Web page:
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WASHINGTON (7/8/09)—The Federal Reserve Board must give credit unions more time to comply with a provision of its expected rules to implement new credit card statutes if that provision is going to apply beyond credit cards, the Credit Union National Association (CUNA) urged the federal regulator Tuesday. CUNA has been working with the Fed to convey credit union concerns regarding a specific requirement in Section 106 of the Credit Card Accountability Responsibility and Disclosure Act of 2009 (CARD Act). That section prohibits creditors from claiming a payments is late unless that creditor adopts reasonable procedures to ensure that p e riodic statements are delivered to consumers no later than 21 days before the payment due date. “As we explained in…earlier discussions with your staff, Section 106 of the CARD Act is very problematic both because it is one of the very few provisions that apply to all open-end credit, not just credit cards, and because of the upcoming Aug. 20 effective date,” wrote CUNA. Addressing the letter to Sandra Braunstein, director of the Fed’s Division of Consumer and Community Affairs, CUNA wrote that if Section 106 is truly to cover all open-ended credit, the scope would be so broad that credit unions cannot realistically comply with the fast-approaching compliance date. The letter reiterated CUNA’s strong and long-standing support for the intent of the CARD Act, which is to eliminate predatory credit card practices. Credit unions back the changes, CUNA said, even though they will require significant adjustments over the next six weeks to ensure that credit card periodic statements are mailed at least 21 days in advance before a late charge may be assessed. “Credit unions are diligently working with their data processors to implement these changes prior to the August 20, 2009 effective date,” CUNA assured. However, if the section applies also to general lines of credit, lines of credit associated with share draft and checking accounts, signature loans, and home equity lines of credit and--of particular concern to credit unions--to multi-featured, open-end lending programs, a longer compliance timeframe is imperative, CUNA urged. CUNA President/CEO Dan Mica sent similar letters to Fed Governors Elizabeth Duke and Daniel Tarullo, who are the Fed board members responsible for consumer issues, and asked them to take a leadership role in urging a regulatory correction of the “urgent credit union issues.” Beyond the regulatory front, CUNA is also working with key federal lawmakers and their staffs to clarify whether it was the intent of Congress to apply section 106 beyond credit cards. The section was added by the Senate shortly before its passage of the extensive credit card bill. Therefore the scope of the provision beyond credit cards was not fully appreciated until after it was signed by the President on May 22, and CUNA and other interested parties had no opportunity to raise questions or express concerns prior to enactment. “We note that others have also not appreciated the broad scope of this provision. For example, on June 25th, the Office of Thrift Supervision published a summary of the CARD Act, which stated that Section 106 only applies to credit cards. This has undoubtedly created further confusion within the financial institutions industry,” the CUNA letter pointed out. Members of CUNA's Lending Council met with CUNA staff on Monday to provide additional information on the procedural burdens and costs that credit unions face in trying to devise ways to comply with the 21-day requirement applicable to their open-end lending programs." Use the resource links below to access CUNA’s entire letter, as well further CUNA background information on the provisions in the new CARD Act that are scheduled to go into effect on Aug. 20.

Senate subc. CLF cap vote could include interchange issues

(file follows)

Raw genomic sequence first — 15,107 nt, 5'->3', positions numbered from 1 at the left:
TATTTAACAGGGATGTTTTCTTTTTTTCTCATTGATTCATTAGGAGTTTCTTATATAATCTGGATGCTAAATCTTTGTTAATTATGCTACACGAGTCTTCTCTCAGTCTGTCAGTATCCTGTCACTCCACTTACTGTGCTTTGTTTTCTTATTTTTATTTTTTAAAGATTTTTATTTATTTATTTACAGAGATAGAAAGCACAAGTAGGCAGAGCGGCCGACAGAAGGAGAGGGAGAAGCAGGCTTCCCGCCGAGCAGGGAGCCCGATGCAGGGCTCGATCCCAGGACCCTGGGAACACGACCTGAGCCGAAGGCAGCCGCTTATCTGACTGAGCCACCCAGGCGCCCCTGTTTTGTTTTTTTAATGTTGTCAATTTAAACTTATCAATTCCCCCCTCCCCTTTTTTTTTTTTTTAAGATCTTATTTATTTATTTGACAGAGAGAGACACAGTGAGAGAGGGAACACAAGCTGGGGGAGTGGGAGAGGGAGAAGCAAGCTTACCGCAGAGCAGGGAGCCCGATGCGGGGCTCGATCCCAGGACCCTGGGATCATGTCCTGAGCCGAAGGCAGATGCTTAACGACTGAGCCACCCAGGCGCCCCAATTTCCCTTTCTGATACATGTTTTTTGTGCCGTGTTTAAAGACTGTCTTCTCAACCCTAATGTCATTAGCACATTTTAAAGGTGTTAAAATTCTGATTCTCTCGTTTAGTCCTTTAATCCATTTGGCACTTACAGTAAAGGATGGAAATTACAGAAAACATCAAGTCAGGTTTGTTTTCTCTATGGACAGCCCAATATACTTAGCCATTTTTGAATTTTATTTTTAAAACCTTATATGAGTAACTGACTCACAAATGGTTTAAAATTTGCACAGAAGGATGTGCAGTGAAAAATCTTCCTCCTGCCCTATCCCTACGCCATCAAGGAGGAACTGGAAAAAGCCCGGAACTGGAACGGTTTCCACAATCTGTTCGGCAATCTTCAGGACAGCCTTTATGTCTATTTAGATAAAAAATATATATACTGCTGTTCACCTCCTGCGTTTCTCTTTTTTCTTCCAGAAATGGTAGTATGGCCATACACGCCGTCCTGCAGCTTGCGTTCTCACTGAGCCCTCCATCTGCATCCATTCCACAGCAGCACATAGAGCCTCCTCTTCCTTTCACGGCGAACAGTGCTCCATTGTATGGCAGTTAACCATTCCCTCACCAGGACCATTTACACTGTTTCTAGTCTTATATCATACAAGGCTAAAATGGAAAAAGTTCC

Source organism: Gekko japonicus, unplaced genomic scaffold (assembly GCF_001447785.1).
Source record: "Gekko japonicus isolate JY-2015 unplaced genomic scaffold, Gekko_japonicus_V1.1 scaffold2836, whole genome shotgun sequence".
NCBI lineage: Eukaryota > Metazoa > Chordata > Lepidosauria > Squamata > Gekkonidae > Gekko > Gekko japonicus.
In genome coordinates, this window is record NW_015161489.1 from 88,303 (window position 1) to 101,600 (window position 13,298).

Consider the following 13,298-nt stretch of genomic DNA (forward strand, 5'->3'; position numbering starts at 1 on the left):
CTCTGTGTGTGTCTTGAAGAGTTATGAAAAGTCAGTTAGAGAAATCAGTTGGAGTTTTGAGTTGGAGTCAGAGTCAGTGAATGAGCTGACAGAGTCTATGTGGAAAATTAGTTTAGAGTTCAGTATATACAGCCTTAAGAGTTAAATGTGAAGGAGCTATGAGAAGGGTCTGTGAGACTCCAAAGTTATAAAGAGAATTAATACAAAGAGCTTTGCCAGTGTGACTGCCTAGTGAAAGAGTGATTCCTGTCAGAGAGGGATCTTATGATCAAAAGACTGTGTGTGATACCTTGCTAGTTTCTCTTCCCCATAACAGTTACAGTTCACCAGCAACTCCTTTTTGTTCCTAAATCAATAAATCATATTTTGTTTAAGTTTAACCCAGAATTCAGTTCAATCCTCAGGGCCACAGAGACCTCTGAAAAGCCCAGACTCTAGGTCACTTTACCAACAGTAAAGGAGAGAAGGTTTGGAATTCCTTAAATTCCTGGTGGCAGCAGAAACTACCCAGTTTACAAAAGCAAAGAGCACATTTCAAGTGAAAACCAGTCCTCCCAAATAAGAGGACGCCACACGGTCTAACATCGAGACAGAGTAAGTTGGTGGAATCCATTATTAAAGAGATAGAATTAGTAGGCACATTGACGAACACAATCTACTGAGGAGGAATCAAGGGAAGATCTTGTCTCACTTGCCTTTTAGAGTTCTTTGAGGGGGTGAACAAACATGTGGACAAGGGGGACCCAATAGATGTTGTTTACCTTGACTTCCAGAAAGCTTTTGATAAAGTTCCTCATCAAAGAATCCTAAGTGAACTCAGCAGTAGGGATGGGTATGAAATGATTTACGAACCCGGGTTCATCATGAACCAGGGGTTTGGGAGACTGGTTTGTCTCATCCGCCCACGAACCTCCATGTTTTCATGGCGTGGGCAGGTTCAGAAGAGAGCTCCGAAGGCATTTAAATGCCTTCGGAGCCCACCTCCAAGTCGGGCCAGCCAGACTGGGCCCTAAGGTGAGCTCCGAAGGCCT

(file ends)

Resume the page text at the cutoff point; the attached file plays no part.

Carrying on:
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WASHINGTON (6/8/09)—The Senate Appropriations subcommittee on financial services and general government later today is expected to take up the Financial Services Appropriations Act for fiscal year 2010. A similar bill that was expected to pass the House last night, as currently written, would not cap the borrowing authority of the National Credit Union Administration’s (NCUA) Central Liquidity Facility (CLF), allowing the CLF to maintain its maximum amount of $40 billion through the 2010 fiscal year. Portions of the bill would also increase funding for the U.S. Treasury Department’s Community Development Financial Institutions fund and the U.S. Small Business Administration’s business loan account. There is speculation that Sen. Richard Durbin (D-Ill.) could use this bill as a platform for legislation that would impose government limits on the interchange fee rates set for credit and debit card processing. Early last month, Durbin introduced S. 1212, The Credit Card Fair Fee Act, which would establish a full-time panel of three Electronic Payment System Judges to intervene in disputes between card service providers and merchants regarding fees set for use of the electronic payments system. This panel would also be granted the power to determine access rates and terms and to impose civil money penalties on any party that is deemed to be out of compliance with its authorities. Similar legislation offered by Reps. John Conyers, Jr. (D-Mich.) and Bill Shuster (R-Pa.), known as H.R. 2695, the "Credit Card Fair Fee Act of 2009," would permit merchants to negotiate interchange fees with financial institutions via an antitrust exemption. However, under the terms of this bill, credit unions that fall under the NCUA’s regulatory authority, as well as other financial institutions with under $1 billion in total assets, would be exempted from the terms of the bill. H.R. 2695 has been referred to committee, but no further action had been taken at press time. The Credit Union National Association has consistently opposed any changes to the existing interchange fee system, and last month asked members of Congress to delay any legislative action until the results of the Government Accountability Office’s study of interchange fees can be fully analyzed. Reps. James Sensenbrenner Jr. (R-Wis.) and Jason Chaffetz (R-Utah) also recently urged their Republican colleagues not to cosponsor interchange legislation. (See related story: House members urge opposition to interchange cap News Now June 29.)